Preprint Review Version 1 Preserved in Portico This version is not peer-reviewed

Liquid-Based Reconfigurable Antenna Technology: Recent Developments, Challenges and Future

Version 1 : Received: 8 December 2020 / Approved: 9 December 2020 / Online: 9 December 2020 (15:53:19 CET)

A peer-reviewed article of this Preprint also exists.

Abu Bakar, H.; Abd Rahim, R.; Soh, P.J.; Akkaraekthalin, P. Liquid-Based Reconfigurable Antenna Technology: Recent Developments, Challenges and Future. Sensors 2021, 21, 827. Abu Bakar, H.; Abd Rahim, R.; Soh, P.J.; Akkaraekthalin, P. Liquid-Based Reconfigurable Antenna Technology: Recent Developments, Challenges and Future. Sensors 2021, 21, 827.

Journal reference: Sensors 2021, 21, 827
DOI: 10.3390/s21030827

Abstract

Advances in reconfigurable liquid-based reconfigurable antennas are enabling new possibilities to fulfil the requirements of more advanced wireless communication systems. In this review, a comparative analysis of various state-of-the-art concepts and techniques for designing reconfigurable antennas using liquid is presented. First, the electrical properties of different liquids at room temperature commonly used in reconfigurable antennas are identified. This is followed by a discussion of various liquid actuation techniques in enabling high frequency reconfigurability. Next, liquid-based reconfigurable antennas in literature used to achieve the different types of reconfiguration will be critically reviewed. These include frequency-, polarization-, radiation pattern- and compound reconfigurability. The current concepts of liquid-based reconfigurable antennas can be classified broadly into three basic approaches: altering the physical (and electrical) dimensions of antennas using liquid, applying liquid-based sections as reactive loads; and implementation of liquids as dielectric resonators. Each concept and their design approaches will be examined, outlining their benefits, limitations, and possible future improvements.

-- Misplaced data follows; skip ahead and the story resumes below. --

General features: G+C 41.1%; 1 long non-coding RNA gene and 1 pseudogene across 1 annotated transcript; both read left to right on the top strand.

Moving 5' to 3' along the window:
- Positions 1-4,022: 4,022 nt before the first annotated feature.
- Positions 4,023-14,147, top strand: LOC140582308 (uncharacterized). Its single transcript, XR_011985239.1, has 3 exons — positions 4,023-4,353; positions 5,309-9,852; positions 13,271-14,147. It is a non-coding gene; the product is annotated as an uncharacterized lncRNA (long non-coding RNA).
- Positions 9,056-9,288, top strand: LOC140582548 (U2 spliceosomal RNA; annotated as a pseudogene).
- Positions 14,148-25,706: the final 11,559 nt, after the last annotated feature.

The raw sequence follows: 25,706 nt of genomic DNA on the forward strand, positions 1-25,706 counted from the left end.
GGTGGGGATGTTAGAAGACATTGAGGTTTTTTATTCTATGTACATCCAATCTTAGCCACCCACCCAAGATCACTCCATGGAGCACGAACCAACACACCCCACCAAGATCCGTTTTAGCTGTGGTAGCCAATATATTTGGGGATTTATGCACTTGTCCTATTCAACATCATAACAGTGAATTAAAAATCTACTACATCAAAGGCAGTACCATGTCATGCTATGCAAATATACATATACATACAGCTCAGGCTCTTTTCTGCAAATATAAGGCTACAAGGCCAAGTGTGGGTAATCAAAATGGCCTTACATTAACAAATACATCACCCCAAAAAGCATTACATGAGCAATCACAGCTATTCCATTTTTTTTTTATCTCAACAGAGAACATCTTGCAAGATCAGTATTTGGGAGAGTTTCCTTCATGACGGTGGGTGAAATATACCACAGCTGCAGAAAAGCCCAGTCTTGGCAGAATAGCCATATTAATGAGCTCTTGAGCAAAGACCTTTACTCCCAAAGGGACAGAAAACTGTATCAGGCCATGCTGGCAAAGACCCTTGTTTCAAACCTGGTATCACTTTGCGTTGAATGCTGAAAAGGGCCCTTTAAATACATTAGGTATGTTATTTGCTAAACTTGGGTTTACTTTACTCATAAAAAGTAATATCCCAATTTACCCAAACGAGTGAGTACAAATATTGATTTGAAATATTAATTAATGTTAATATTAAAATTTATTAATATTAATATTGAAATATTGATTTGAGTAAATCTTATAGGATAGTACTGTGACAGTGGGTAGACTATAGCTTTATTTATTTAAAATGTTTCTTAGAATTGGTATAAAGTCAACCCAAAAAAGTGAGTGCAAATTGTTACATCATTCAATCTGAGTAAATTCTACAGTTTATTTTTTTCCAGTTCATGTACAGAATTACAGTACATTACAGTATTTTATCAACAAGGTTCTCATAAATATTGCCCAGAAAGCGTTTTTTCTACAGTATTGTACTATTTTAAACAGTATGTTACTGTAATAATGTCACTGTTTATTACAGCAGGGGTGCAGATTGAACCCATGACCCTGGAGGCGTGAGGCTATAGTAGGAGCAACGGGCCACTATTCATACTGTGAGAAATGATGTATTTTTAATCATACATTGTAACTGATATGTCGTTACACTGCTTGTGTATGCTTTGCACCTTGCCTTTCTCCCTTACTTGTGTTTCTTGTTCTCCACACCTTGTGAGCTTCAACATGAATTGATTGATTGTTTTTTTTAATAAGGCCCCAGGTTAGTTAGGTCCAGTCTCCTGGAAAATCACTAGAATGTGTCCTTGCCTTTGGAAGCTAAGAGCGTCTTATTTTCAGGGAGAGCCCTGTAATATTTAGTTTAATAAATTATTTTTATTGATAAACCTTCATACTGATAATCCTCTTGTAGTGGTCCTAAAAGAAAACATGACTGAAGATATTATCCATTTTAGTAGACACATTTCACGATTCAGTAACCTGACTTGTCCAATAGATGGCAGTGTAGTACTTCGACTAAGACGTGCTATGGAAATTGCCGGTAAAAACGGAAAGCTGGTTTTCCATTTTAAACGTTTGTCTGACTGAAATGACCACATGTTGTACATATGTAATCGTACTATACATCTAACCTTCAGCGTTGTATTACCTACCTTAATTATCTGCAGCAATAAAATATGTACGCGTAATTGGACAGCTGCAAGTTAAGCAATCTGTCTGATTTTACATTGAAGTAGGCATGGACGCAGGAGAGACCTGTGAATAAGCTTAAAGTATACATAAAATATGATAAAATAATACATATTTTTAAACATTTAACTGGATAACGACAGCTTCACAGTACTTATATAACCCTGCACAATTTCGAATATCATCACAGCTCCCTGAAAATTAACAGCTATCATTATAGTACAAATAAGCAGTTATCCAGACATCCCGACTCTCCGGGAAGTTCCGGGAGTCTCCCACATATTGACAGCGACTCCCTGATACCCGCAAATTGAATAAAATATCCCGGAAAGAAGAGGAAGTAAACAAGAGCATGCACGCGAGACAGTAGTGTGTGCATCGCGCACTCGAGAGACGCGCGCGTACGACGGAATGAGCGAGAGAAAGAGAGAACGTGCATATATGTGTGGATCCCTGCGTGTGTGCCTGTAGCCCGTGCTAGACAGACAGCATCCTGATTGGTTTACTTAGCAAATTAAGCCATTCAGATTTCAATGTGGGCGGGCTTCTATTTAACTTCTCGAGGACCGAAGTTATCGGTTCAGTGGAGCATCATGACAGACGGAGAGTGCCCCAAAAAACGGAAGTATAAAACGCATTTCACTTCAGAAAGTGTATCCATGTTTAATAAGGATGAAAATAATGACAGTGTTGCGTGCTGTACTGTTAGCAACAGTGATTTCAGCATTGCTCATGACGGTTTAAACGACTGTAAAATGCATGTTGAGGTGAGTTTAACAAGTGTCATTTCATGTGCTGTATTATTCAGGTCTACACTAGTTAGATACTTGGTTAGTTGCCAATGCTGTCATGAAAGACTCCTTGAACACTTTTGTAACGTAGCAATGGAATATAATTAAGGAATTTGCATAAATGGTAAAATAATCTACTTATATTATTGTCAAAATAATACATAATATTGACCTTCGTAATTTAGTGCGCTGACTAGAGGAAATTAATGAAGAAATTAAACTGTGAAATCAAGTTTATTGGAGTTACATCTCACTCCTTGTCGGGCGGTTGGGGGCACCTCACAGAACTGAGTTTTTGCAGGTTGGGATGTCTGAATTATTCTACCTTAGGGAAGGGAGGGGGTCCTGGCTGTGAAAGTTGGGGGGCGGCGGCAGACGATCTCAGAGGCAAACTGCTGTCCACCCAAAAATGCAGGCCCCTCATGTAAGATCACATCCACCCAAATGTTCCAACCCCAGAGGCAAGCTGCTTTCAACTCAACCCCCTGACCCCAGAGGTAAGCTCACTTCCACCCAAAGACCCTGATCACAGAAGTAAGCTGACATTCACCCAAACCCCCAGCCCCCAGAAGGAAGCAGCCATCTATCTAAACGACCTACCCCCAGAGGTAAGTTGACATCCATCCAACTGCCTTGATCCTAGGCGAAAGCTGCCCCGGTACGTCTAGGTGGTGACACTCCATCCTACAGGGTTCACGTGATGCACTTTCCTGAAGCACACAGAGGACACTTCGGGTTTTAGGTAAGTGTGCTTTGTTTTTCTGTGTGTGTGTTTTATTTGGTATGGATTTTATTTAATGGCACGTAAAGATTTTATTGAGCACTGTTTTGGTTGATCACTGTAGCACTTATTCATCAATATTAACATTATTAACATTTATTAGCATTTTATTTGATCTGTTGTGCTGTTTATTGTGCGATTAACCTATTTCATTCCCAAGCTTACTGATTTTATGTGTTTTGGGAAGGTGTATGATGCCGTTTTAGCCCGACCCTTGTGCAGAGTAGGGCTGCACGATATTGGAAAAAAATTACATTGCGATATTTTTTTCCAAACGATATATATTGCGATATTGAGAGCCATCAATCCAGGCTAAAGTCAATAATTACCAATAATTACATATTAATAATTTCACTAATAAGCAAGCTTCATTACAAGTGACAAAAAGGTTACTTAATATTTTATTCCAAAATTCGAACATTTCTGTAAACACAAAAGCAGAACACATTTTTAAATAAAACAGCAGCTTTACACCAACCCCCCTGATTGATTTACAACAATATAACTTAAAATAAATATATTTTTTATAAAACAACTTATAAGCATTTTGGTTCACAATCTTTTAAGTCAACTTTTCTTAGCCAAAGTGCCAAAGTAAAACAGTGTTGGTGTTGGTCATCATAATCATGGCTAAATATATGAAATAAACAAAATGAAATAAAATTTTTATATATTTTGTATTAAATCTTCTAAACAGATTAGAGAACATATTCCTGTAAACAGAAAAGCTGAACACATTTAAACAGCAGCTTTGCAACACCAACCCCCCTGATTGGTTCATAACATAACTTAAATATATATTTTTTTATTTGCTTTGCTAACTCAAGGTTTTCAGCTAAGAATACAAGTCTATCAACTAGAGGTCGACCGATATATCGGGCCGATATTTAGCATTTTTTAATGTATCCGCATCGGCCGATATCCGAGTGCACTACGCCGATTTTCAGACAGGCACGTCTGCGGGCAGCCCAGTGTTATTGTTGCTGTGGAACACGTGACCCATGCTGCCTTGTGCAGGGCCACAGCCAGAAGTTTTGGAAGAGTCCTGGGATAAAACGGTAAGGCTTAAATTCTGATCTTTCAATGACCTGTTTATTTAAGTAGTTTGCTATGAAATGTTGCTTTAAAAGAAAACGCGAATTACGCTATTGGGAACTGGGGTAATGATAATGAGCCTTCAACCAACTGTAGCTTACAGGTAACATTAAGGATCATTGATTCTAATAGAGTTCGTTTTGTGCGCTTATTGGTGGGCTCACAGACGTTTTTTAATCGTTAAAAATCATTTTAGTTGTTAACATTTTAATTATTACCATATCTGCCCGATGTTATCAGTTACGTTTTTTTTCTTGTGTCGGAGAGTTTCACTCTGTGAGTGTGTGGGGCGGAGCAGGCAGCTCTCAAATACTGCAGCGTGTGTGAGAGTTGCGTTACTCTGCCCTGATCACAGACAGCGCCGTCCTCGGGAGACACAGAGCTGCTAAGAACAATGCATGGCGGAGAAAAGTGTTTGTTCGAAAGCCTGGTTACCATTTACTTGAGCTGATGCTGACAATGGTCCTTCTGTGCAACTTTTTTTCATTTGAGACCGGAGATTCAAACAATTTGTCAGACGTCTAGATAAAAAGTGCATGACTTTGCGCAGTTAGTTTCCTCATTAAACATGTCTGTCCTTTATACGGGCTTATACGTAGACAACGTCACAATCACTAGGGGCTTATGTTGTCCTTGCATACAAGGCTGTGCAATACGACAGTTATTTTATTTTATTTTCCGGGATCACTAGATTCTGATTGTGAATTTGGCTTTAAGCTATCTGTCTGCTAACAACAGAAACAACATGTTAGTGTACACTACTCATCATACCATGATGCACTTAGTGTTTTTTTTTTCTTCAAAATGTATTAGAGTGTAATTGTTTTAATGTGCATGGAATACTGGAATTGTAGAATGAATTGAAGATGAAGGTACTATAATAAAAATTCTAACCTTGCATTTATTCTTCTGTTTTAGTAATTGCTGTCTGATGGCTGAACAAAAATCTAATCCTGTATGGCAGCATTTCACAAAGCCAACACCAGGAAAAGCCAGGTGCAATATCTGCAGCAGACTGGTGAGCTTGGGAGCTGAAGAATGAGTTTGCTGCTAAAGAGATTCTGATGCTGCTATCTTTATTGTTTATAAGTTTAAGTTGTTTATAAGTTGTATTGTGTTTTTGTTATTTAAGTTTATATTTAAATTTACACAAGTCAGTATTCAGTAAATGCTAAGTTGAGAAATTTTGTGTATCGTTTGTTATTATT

Subject Areas

reconfigurable antennas; liquid antennas; liquid actuation techniques

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